The gown: Dyeing and Sewing Velvet(een)

Posted by Margo Anderson on

When I started this project, I knew I wanted the gown to be made of purple velvet. Now, "purple" means different things to different people.  

I could have gone with the most authentic choice, Tyrian Purple, the color that was the true "Royal Purple"... no, actually I couldn't.  True Tyrian purple is made, according to Wikipedia, from a certain species of predatory sea snails, and it takes tens of thousands of them to make enough dye for one garment.  Aside from the difficulty of finding the wee beasties and extracting the dye from them, I have a severe gastropod phobia and just the phrase "predatory sea snails" makes me break out in a fine sweat.  

So, scrap authenticity..but I could use a fabric dyed with modern materials to the same color, right?  Well, yes...but take a look at this: 

Pretty intense, right?  and not really what I want at all.  

I really don't love a  red-purple, let alone this shade which seems more like fuschia or magenta. Even if, as I understand, it can be made darker, it's not flattering to me.  So to heck with it, I'm going with  my favorite color,  deep violet purple.

I also decided that I didn't really want to use a true velvet.  Synthetic velvet looks cheap and shiny to my eye.  The silk velvet that's most commonly available is actually a rayon pile on a silk background, and is far too drape-y for this use.  That leaves cotton velvet, which is gorgeous, but very heavy and very hot.  Due to medical issues, I need to take care not to get overheated, so I decided to compromise with cotton velveteen.  Velveteen has a much shorter pile and is thinner than cotton velvet, while still having a lush velvety look.

I looked and looked online, but had no luck finding purple velveteen. I also asked friends who were going to the LA garment district to look for me, to no avail.  Then, as I was going through my stash, I found a length of cornflower blue velveteen I'd bought for a subsequently abandoned costume idea.  And right in the middle of it, I discovered a large faded spot. 

I was sad for about two minutes, till I realized that what I had here was velveteen fabric that needed to be dyed.  Yay!  I went to www.dharmatrading.com  and bought Procion dye in Imperial Purple.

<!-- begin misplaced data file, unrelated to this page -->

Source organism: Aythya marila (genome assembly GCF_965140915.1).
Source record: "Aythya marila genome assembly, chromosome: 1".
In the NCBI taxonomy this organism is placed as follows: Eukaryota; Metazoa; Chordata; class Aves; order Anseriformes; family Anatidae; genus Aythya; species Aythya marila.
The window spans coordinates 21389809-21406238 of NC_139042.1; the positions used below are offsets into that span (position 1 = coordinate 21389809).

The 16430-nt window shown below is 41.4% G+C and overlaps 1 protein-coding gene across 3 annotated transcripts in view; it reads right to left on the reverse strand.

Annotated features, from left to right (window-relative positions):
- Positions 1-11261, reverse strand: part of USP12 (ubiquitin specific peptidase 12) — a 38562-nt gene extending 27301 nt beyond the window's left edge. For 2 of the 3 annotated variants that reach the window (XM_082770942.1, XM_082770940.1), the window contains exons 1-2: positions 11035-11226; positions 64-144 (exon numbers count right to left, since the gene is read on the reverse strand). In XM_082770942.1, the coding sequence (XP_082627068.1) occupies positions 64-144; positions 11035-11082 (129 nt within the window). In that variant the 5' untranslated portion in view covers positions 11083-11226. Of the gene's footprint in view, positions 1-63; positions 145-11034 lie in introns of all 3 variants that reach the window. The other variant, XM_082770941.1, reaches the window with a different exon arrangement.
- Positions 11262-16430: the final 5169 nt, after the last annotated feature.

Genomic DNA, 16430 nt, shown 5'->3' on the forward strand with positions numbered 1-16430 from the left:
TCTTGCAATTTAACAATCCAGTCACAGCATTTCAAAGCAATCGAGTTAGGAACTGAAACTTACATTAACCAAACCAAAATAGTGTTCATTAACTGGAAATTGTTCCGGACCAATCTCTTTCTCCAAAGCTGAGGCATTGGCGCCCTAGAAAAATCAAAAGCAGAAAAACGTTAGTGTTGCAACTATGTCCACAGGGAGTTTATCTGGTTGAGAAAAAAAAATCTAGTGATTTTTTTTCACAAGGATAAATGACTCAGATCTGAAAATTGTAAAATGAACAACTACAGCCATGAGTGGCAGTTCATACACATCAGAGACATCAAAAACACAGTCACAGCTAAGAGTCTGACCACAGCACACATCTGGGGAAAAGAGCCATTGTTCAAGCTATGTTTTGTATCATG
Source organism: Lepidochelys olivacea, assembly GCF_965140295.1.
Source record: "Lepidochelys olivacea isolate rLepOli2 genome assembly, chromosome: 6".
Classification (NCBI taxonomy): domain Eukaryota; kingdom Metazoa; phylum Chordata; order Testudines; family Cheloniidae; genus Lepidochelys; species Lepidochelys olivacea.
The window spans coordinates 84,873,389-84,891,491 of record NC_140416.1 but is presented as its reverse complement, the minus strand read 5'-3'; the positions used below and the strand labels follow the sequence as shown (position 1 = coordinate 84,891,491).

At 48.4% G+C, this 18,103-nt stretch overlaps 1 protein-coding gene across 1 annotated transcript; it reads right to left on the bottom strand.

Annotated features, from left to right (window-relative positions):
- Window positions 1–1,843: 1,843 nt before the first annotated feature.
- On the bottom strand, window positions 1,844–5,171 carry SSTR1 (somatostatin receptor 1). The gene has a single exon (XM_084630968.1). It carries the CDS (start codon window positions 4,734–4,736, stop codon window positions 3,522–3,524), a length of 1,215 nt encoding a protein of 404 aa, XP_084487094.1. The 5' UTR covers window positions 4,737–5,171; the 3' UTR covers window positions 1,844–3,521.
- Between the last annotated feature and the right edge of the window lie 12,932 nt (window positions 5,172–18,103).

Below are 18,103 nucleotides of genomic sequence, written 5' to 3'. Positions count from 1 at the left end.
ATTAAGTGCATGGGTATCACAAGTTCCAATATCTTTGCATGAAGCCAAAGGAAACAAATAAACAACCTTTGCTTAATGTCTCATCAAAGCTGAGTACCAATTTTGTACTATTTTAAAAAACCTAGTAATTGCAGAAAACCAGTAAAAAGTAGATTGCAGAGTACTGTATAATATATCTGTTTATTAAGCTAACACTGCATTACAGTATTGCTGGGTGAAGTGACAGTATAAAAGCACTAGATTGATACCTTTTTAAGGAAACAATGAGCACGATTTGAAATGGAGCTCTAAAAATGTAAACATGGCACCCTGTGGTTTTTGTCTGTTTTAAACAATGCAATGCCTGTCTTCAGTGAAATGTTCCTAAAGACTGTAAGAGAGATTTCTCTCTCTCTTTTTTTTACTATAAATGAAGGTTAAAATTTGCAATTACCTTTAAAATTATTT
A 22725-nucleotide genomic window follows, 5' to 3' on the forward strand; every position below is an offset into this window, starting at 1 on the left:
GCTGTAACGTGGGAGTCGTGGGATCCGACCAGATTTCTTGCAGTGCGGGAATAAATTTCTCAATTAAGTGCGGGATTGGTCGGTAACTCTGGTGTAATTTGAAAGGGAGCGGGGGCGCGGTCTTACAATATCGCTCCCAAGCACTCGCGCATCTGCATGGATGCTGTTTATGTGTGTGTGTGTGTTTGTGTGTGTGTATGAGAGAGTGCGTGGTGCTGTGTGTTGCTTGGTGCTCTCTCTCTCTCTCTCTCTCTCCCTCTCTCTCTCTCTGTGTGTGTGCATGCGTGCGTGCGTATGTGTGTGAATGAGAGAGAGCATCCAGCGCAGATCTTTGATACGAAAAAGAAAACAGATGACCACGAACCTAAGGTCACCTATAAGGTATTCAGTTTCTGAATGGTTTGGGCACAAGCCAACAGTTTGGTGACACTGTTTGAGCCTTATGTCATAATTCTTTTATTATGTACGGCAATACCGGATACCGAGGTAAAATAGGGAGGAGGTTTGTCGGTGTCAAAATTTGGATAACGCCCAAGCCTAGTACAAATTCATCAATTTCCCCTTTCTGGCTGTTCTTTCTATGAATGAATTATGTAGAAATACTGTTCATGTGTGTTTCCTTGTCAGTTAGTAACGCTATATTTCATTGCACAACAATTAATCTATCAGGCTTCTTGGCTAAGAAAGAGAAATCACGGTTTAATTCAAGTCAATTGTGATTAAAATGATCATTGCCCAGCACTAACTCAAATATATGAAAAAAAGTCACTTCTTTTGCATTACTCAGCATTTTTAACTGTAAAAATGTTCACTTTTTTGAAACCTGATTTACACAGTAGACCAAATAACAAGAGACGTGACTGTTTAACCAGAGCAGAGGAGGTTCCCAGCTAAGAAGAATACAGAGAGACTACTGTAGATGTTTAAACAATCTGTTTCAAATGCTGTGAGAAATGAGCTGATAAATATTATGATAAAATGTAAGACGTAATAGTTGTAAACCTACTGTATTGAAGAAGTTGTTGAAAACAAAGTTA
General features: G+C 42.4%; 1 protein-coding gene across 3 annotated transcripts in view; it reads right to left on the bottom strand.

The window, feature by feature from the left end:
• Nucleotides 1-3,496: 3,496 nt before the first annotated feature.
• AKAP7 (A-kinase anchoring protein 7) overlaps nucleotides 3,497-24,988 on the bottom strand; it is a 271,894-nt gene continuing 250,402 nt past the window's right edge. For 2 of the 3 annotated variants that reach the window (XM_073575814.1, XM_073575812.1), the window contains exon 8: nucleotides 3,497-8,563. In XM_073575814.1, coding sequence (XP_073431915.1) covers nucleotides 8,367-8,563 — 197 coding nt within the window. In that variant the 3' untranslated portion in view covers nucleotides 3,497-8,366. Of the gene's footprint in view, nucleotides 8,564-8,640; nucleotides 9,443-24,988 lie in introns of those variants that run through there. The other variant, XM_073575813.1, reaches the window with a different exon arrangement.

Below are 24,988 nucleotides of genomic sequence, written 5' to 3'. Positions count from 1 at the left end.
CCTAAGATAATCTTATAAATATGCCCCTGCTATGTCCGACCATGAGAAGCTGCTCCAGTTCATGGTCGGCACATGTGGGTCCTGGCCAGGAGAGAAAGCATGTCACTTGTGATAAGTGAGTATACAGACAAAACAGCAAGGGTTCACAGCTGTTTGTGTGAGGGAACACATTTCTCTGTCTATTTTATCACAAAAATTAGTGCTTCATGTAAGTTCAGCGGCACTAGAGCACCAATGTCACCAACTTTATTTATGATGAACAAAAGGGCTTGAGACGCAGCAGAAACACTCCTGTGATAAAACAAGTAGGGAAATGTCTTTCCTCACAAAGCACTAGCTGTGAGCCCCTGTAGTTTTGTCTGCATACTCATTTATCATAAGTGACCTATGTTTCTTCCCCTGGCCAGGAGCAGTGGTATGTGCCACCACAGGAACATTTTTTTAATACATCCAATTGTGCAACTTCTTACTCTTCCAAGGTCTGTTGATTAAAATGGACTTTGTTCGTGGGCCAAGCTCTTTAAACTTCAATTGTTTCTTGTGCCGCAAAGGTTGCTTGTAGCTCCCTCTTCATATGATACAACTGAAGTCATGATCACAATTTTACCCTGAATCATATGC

I should have thought of this, but if you dye over blue with purple, what you get is a nice dark blue with a hint of purple.  Oops.  So I dyed it again, this time with bright red, and that turned it to exactly the shade of dark purple I wanted. 

The next step was to decide which way I wanted the nap of the fabric to run.  If you run your hand over a piece of velvet or velveteen, you'll notice that it feels smooth if you run it one way, and somewhat rougher the other way.  This is the "nap" of the fabric.

My mother taught me to always cut napped fabrics with the nap facing downwards.  It turns out that that's not always the best idea. Most napped fabrics will look smoother and shinier if cut that way, but if you cut with the nap facing upwards, the fabric will look darker and more lush. So that's what I chose to do. 

Each pattern piece should be cut with the nap facing the same way, otherwise you'll have darker and lighter areas.  I personally find that I have a hard time with this, especially if I'm cutting the fabric in several folding configurations or if I'm cutting different pieces at different times. Since I'm losing weight right now,  I'm going to wait until June to cut the bodice. This means it's VERY important that I keep track of which way the nap is going, so I did this on the back side: 

And then cut my skirt panels.

Because the trim I'll be using is quite stiff and doesn't like to curve, I'm making my skirt out of three straight panels, the full width of the fabric.  This means I can simply stitch just inside the selvedges and not have to worry about seam finishing.

Velvet is notoriously hard to sew because the pile causes the layers to wiggle around and get out of alignment.  Velveteen is a bit easier, but not by much.  There are a number of solutions to this problem.  A walking foot attachment for your sewing machine is considered to be one of the best.

A year or two I bought a walking foot for my new-to-me sewing machine on Ebay. When it arrived I was in the middle of moving, so I tossed it into a box and forgot about it.  Well, I pulled it out to use it and it doesn't fit my machine!  It's my own fault for not trying it right away.

Not wanting to wait to get another foot, I resorted to a low tech, but effective solution: Double pinning.  Run a row of pins on each side of your seam line, far enough apart to accommodate  your machine's foot, and stitch down the middle. The pins need to be placed fairly close together. This nails everything in place and keeps it from shifting when you stitch.

 

All I had to do afterwards was press the seams open.Seams in velveteen are best steam pressed over a seam roll to keep the seam allowances from marking the right side.  I hate having to keep reaching under the fabric to move a short seam roll, so I use a 1 1/2 yard piece of cotton velvet, rolled into a long cylinder.  The same piece of fabric gets unrolled and spread on my ironing board as a surface for pressing velvet or velveteen.

Next post: Embellishing the skirt!


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3 comments

  • I got the table and the cutting mat off Craigslist for $90! One of the best bargains I’ve ever gotten.

    Margo Anderson on
  • That velveteen is beautiful… but what I’m really admiring is your awesome cutting table! sigh

    Michelle Lampson on
  • I hope you noted if the arrows should be pointing UP of down!

    anne on

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